I feel like I've been neglecting this blog a little bit. Maybe I haven't been. But it's primarily because I've been focusing by bloggy/writing attention into reviving my contribution the past week or more to the third blog I participate in, a style-ish-related blog called All This Knavery (it's a Shakespeare reference, no surprise). We've been going for over three years now, which is a huge feat to me, considering some difficulties and slow patches we've had. Anyway, I'm talking about it now because I feel like we (well, me at least) will be more motivated to continue if we have more than ourselves, our mom, and one cousin reading it so I don't feel like I'm just talking to myself. Once upon a time it was a bigger deal...heck, we were invited to a Utah Blogger Meetup a couple years ago! If that means anything.
Anyway, so today's post here is going to actually be one I wrote for ATK a few days ago, but I realized that the audience I wanted to reach probably wouldn't see it, so I'm reposting it here too. Again, I realize it may not be relevant to very many of you, but I thought it would be fun anyway, even though it's maybe pretty different from what I normally blog about (which is why ATK is a separate blog in the first place).
Styling a Wedding
When I was planning my wedding last year, I had a lot of restrictions financially, so there were some things that I didn’t get to go all out on. However, I did have a specific idea for what I wanted that I didn’t want to compromise on, and that was the overall “style” of my wedding. I then had to make it work based on monetary restrictions.
“Style,” especially in the context of a wedding, can include everything from the venue to the centerpieces to the food. I suppose you could also call it a theme. Our theme was something along the lines of “Victorian-ish Conservatory.” But I mostly want to talk about the clothes here.
I think the one thing I really want to stress is that when you have a wedding, you don’t have to turn away from who you are or what you’re comfortable with just to fit the expected mold. You don’t need a glittery ball gown if you don’t like glittery ball gowns. You don’t need every groomsman in a matching neon tie if you don’t want that. Just because people do it that way normally doesn’t mean that YOU HAVE TO do it too!
My main concern (aside from affordability) was comfort. For one thing, I don’t like constricting dresses, especially short-sleeved ones that cut into my armpit and rub me raw. I’m also not a fan of poofy dresses. I wore one to my junior prom and I felt ridiculous all night long. Also, I got married in the middle of December. It was 14 degrees when we got married. So I wanted to be sure it was possible to stay warm, even a little bit.
SO. I looked for a dress that fit my bill. I couldn’t find one that really did, so I turned to the option of having the dress designed and made from scratch! I used this company, which was actually just a girl in the area. She worked with me closely as we talked extensively about fabrics (I have never seen so many types of lace in all my life) and measurements and everything else. She got it done insanely quick, and I paid all of $715 for it. And it was comfortable enough for me to wear it all night while I danced away!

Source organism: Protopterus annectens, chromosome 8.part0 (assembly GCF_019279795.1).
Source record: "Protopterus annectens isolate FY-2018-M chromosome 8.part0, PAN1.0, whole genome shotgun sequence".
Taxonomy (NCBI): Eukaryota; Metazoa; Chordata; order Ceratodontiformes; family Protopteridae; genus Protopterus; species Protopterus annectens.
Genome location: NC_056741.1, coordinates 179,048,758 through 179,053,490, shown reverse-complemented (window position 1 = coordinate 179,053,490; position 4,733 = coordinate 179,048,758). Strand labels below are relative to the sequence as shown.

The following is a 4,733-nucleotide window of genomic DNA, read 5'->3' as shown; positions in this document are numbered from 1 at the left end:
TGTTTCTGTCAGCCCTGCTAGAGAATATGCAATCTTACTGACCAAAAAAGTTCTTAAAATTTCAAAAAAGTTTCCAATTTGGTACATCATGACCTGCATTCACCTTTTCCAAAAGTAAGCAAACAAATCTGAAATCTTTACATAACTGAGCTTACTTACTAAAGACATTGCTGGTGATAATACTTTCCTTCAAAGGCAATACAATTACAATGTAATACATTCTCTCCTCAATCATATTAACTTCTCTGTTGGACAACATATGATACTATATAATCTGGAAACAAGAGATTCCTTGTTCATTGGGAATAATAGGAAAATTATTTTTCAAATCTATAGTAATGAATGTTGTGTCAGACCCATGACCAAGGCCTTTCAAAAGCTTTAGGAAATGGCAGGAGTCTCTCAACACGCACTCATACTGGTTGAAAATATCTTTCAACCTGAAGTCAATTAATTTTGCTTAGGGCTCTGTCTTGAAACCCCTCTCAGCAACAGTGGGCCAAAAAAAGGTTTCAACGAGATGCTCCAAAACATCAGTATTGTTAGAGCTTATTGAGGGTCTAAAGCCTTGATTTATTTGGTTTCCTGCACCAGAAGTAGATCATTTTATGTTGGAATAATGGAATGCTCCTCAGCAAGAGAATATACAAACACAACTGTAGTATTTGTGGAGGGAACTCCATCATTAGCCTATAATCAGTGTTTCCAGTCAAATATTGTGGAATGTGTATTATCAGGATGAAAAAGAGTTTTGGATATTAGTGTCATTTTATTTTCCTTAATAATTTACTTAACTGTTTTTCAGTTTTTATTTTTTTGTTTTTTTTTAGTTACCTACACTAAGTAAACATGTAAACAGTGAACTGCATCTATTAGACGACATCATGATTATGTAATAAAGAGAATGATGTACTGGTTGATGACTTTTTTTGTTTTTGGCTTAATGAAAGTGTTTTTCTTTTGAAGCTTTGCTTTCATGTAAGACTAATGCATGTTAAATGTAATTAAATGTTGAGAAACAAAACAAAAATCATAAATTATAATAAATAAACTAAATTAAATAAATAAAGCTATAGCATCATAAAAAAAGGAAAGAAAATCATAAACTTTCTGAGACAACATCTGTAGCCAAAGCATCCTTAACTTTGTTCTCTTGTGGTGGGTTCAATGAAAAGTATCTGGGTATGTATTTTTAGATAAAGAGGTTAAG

This is the picture I used as design reference:
And this is the final product:
I loved all the little details, and I loved the longer sleeves (no chaffing, yay!)
To address the warmth issue, I got a coat (the aforementioned gnome coat) to wear when I could.
As for Sam, he got a tailored three-piece wool suit that was supposed to be reminiscent of a vintage era. His tie was a dark blue paisley, instead of anything solid. Again, anywhere I could remind people of a vintage-y feel, I took advantage.
I also didn’t want everyone to be too matchy-matchy. Except that I was worried a little that the dresses for bridesmaids would be too different, so I made them match. I wish now that I hadn’t. It would’ve felt more authentic. The groomsmen had matching blue paisley ties (different from Sam’s) and were free to wear a grey suit of whatever they had.
Anyway, my advice to anyone planning a wedding (so…none of you) is to remember three things:
1. Personal Style
3. Theme (if you are into that…it’s fine if you’re not, but it gives you some direction)
Things to avoid:
1. Pleasing other people
2. Expensive things
3. Things you feel you “need” to have because “everybody” does
And there you have it. Here are a couple of pictures of my friend’s wedding that show the “style” of her wedding. She had a theme, which was something along the lines of “Summer Country/Cowboy Chic” or something.
Every bridesmaid wore a cream or white lace-ish dress of her choice and a pale yellow cardigan. Plus I love those yellow bachelor's buttons!
Bonus: she made her wedding dress all by herself! With the help of her mom. And her grandma. ;) Also, it was not white, but sort of cream. Yet another example of going with what you want and what you’re comfortable with. If everyone tells you you need white and you want cream, go for it.
I didn’t have a good picture of the whole look together, so I stole this from their Facebook…Mel, if you ever see this, don’t freak out!